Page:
The tomato commercial groups cherry and fresh market, mainly classified by fruit size, have clearly segregated markets. We aimed to estimate the variation within and between these groups and to analyze factors that impact consumer acceptance. To this end, we studied the chemical profile (dry matter, sugars, acids) and fruit morphology (Tomato Analyzer) of 63 accessions grown in 2 environments (open air/soil culture; greenhouse/soilless culture). To identify traits underlying consumer preferences, we used a trained panel for quantitative descriptive sensory analyses and consumer surveys on a subset of genotypes. Our results confirm the higher content of reducing sugars (fructose, glucose), soluble solids, dry matter, and glutamic acid in the cherry group and the important effects of environment and genotype-by-environment interactions on fruit quality traits. The diversity within cherry for chemical composition is 1.4-fold to 2.1-fold that of fresh market. Differences in fruit morphological traits (weight, shoulder height, height/width relation) were highly related to fruit size, but no differences between groups were found for the internal structure of the fruit (locular relative content). Consumers value sweetness, glutamic acid, titratable acidity, and juiciness in cherry, and sweetness and taste intensity in the fresh market group. The implications for plant breeding are discussed. Full article
(This article belongs to the Special Issue Genetics and Genomics of Tomato and Solanaceae)
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Open AccessFeature PaperArticle
Marketability Probability Study of Cherry Tomato Cultivars Based on Logistic Regression Models
Agronomy 2018, 8(9), 176; https://doi.org/10.3390/agronomy8090176 - 09 Sep 2018
Cited by 2
Abstract
The purpose of this study was to demonstrate interest in applying simple and multiple logistic regression analyses to the marketability probability of commercial tomato (Solanum lycopersicum L.) cultivars when the tomatoes are harvested as loose fruit. A fruit’s firmness and commercial quality [...] Read more.
The purpose of this study was to demonstrate interest in applying simple and multiple logistic regression analyses to the marketability probability of commercial tomato (Solanum lycopersicum L.) cultivars when the tomatoes are harvested as loose fruit. A fruit’s firmness and commercial quality (softening or over-ripe fruit, cracking, cold damage, and rotting) were determined at 0, 7, 14, and 21 days of storage. The storage test simulated typical conditions from harvest to purchase-consumption by the consumer. The combined simple and multiple analyses of the primary continuous and categorical variables with the greatest influence on the commercial quality of postharvest fruit allowed for a more detailed understanding of the behavior of different tomato cultivars and identified the cultivars with greater marketability probability. The odds ratios allowed us to determine the increase or decrease in the marketability probability when we substituted one cultivar with a reference one. Thus, for example, the marketability probability was approximately 2.59 times greater for ‘Santyplum’ than for ‘Angelle’. Overall, of the studied cultivars, ‘Santyplum’, followed by ‘Dolchettini’, showed greater marketability probability than ‘Angelle’ and ‘Genio’. In conclusion, the logistic regression model is useful for studying and identifying tomato cultivars with good postharvest marketability characteristics. Full article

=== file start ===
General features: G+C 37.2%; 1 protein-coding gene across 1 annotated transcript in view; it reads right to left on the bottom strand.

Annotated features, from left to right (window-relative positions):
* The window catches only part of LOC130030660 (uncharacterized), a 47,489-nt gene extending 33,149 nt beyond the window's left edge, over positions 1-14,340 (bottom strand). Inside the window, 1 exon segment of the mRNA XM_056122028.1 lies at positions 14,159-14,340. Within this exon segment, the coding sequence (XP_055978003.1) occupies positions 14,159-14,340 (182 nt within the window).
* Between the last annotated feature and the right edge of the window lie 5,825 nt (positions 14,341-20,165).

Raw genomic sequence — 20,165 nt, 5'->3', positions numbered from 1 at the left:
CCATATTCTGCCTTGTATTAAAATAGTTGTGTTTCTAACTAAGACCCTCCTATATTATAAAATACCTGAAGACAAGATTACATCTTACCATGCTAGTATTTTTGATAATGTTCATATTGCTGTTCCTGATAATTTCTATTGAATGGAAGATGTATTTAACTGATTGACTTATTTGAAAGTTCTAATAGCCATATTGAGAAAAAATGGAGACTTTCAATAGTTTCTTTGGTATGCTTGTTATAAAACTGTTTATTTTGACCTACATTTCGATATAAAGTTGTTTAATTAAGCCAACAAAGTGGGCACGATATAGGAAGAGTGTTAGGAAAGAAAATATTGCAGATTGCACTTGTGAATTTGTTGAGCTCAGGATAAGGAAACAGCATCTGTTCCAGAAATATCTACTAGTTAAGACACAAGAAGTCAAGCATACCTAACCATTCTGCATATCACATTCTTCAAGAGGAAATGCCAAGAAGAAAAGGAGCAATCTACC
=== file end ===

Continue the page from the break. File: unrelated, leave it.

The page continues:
(This article belongs to the Special Issue Genetics and Genomics of Tomato and Solanaceae)
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Open AccessArticle
Diallel Analysis for Morphological and Biochemical Traits in Tomato Cultivated under the Influence of Tomato Leaf Curl Virus
Agronomy 2018, 8(8), 153; https://doi.org/10.3390/agronomy8080153 - 19 Aug 2018
Cited by 7
Abstract
Eloquent information about the genetic basis of inheritance is important for any breeding program. Therefore, a diallel study was conducted under the influence of tomato leaf curl virus (TLCV) disease, using the eleven advanced lines of tomato. Firstly, information regarding percent disease index [...] Read more.
Eloquent information about the genetic basis of inheritance is important for any breeding program. Therefore, a diallel study was conducted under the influence of tomato leaf curl virus (TLCV) disease, using the eleven advanced lines of tomato. Firstly, information regarding percent disease index (PDI) was determined via artificial screening with viruliferous whiteflies. Later, these lines were crossed in a half diallel mating design to produce fifty-five one-way hybrids. These hybrids and parental genotypes were evaluated for morphological and biochemical traits under open field conditions. Using the Griffing approach (Method II and Model I), the basis of the inheritance of traits was determined. Furthermore, a Bayesian model was applied to the total yield descriptor. Correlation data indicated that total yield was not correlated with any other trait. The significant general combining ability (GCA) and specific combining ability (SCA) values indicate exploitable genetic variation. The broad-sense heritability values were larger than narrow-sense heritability, showing that selection will be efficient for the improvement of these traits. Hybrid combinations H23, H42 and H49 can be considered efficient for the selection of multiple traits, including yield. Overall, this study provides useful information regarding the genetics of important traits of tomato under TLCV infestation. Full article